Sir Michael Grylls (Surrey, North-West) : We have been taking part today in a fascinating debate of huge importance and I congratulate my hon. Friend the Member for Hastings and Rye (Mrs. Lait) on introducing it. There could not be a more important subject to our country, as I should have thought the Opposition would agree, than the competitiveness of British commerce and industry because that is the basis for the number of jobs that we shall have in the future. I must confess that I feel great sympathy for the hon. Member for Newcastle upon Tyne, Central (Mr. Cousins), whose speech I listened to with great care and which I found very interesting. He struck me as being a little like a general who is right out in front and looks around to find no army behind him. This is a hugely important debate and, while there is the odd infantryman lying around now, there was nobody behind the hon. Member for Newcastle upon Tyne, Central for the whole morning. Nobody from the Labour party took any interest whatever in the crucial subject of whether our business can compete in the world today.
Sir Michael Grylls : My hon. Friend took the words out of mouth ; I was about to refer to the Liberal Democrats. What my hon. Friend has said is absolutely true. It is extraordinary that a party which seems to have increasing pretensions to being an important party did not even bother to turn up.
Ms Lynne : On a point of order, Mr. Deputy Speaker. May I point out to the hon. Member for Eastbourne (Mr. Waterson) that I was in the House for the speech of the hon. Member for Stratford-on-Avon (Mr. Howarth) when he was talking about disabled people's rights ?
Sir Michael Grylls : That was only about half an hour ago and it is now nearly half-past one. Throughout the vast morning when this hugely important subject was being debated, no Liberal Democrat was present. However, let us now move quickly away from that matter.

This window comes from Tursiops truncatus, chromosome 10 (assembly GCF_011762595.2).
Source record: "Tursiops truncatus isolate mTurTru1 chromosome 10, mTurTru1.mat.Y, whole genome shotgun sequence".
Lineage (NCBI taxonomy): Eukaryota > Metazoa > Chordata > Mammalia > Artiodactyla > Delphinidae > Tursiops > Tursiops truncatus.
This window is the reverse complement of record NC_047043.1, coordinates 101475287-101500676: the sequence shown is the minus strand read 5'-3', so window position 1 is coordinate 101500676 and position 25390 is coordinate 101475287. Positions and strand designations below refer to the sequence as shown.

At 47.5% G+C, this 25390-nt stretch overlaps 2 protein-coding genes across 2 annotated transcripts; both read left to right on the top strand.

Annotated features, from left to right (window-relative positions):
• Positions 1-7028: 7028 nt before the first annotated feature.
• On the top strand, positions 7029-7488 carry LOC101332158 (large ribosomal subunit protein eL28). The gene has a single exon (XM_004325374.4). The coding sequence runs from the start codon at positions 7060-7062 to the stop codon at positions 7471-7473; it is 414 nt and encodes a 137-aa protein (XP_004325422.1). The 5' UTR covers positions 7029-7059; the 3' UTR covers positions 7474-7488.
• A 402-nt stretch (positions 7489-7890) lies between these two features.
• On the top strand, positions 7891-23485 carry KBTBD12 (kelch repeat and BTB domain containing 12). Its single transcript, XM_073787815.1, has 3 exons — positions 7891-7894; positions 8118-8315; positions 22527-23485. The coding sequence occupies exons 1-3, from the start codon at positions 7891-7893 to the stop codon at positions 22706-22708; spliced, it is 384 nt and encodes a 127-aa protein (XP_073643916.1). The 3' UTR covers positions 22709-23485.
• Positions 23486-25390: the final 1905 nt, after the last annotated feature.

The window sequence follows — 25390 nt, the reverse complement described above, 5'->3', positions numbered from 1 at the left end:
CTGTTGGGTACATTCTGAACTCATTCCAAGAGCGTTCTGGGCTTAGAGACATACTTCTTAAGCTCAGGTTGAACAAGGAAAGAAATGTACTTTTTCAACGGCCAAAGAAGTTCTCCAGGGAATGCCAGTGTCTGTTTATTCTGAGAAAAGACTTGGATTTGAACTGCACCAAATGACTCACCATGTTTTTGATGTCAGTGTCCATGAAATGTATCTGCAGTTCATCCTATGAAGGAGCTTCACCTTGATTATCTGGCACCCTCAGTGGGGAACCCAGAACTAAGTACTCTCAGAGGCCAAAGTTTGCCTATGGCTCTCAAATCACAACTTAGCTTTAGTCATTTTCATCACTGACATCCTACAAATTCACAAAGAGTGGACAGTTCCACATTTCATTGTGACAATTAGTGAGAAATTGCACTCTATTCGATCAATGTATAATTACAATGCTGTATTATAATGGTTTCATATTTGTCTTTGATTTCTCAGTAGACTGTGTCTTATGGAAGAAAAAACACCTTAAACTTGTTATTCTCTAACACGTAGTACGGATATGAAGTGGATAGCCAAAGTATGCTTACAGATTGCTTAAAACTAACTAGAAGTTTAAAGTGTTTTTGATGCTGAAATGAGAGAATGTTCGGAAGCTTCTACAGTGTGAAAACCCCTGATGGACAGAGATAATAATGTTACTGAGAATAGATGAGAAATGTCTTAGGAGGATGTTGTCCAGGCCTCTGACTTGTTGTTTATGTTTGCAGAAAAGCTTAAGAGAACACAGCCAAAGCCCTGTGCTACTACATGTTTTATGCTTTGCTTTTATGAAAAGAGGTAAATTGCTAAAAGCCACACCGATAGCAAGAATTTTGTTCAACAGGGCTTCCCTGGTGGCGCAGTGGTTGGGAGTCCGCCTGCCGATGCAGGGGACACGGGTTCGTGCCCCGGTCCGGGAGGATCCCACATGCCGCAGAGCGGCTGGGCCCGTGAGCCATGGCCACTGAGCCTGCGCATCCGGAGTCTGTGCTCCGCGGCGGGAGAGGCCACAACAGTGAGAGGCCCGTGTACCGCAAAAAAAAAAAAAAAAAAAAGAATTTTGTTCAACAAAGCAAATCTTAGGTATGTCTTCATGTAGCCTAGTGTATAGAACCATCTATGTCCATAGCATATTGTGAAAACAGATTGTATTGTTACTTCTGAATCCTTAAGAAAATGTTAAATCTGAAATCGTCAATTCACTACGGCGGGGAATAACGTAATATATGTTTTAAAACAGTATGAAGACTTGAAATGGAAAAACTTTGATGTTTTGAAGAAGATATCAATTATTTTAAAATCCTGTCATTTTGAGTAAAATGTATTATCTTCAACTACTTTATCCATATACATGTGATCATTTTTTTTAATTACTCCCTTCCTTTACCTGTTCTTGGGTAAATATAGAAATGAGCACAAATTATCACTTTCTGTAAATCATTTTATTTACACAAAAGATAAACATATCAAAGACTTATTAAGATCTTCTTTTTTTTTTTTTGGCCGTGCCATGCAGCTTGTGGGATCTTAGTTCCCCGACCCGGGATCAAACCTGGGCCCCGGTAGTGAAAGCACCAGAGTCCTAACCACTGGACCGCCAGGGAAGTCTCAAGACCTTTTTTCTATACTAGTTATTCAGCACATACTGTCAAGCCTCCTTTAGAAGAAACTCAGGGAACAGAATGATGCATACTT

Mr. Madden : The hon. Gentleman has been dealing with the interest in the debate, and clearly the bulk of the contributions this morning have been made from the Conservative Benches. Will he consult the sponsor of the motion--the hon. Member for Hastings and Rye (Mrs. Lait), who is placed conveniently next to him--to see whether, in view of the extensive debate that has taken place, she would be willing for the debate on her motion to conclude at two o'clock, which would enable a brief debate to take place on motions Nos. 2 and 3 ?
Sir Michael Grylls : It is a great pleasure to liaise with my hon. Friend the Member for Hastings and Rye at any time of the day or night, if the House happens to be sitting then. You would shut me up swiftly, Mr. Deputy Speaker, if I tried to intervene to say what should or should not be
Column 924in order or how the procedures of the House should be undertaken, because that is your prerogative and it would be impertinent of me to trespass on it.
One of the central arguments of the hon. Member for Newcastle upon Tyne, Central was his criticism of the excessive dividends that British public companies tend to pay. It is true that in the past two years dividends have increased, but the hon. Member must accept that it is a case of pluses and minuses. He did not respond to my intervention when I asked whether a future Labour Government would legislate to control dividends. I assume that his refusal to reply means that they would not intervene.
The hon. Member for Newcastle upon Tyne, Central must consider the pluses and minuses. Of course one can criticise the level of dividend payments in Britain and in the United States, which are higher than those paid in Germany and Japan, but that is partly due to our effective capital markets, certainly for public companies. Those markets represent some of the most efficient markets for raising money for investment of any countries. There are large gaps in those markets, but they work efficiently for large quoted companies.It is important that those who put their money into the stock exchange, either as direct investors through their own shares or through pension funds or however, get a proper return on their money. I do not think that there is much to be gained by debating whether there should be a certain level of dividend payments. The important thing is whether companies can effectively raise capital to invest or renew their capital, which is necessary in times of high inflation but not so important now that we are lucky enough to have a low inflation rate.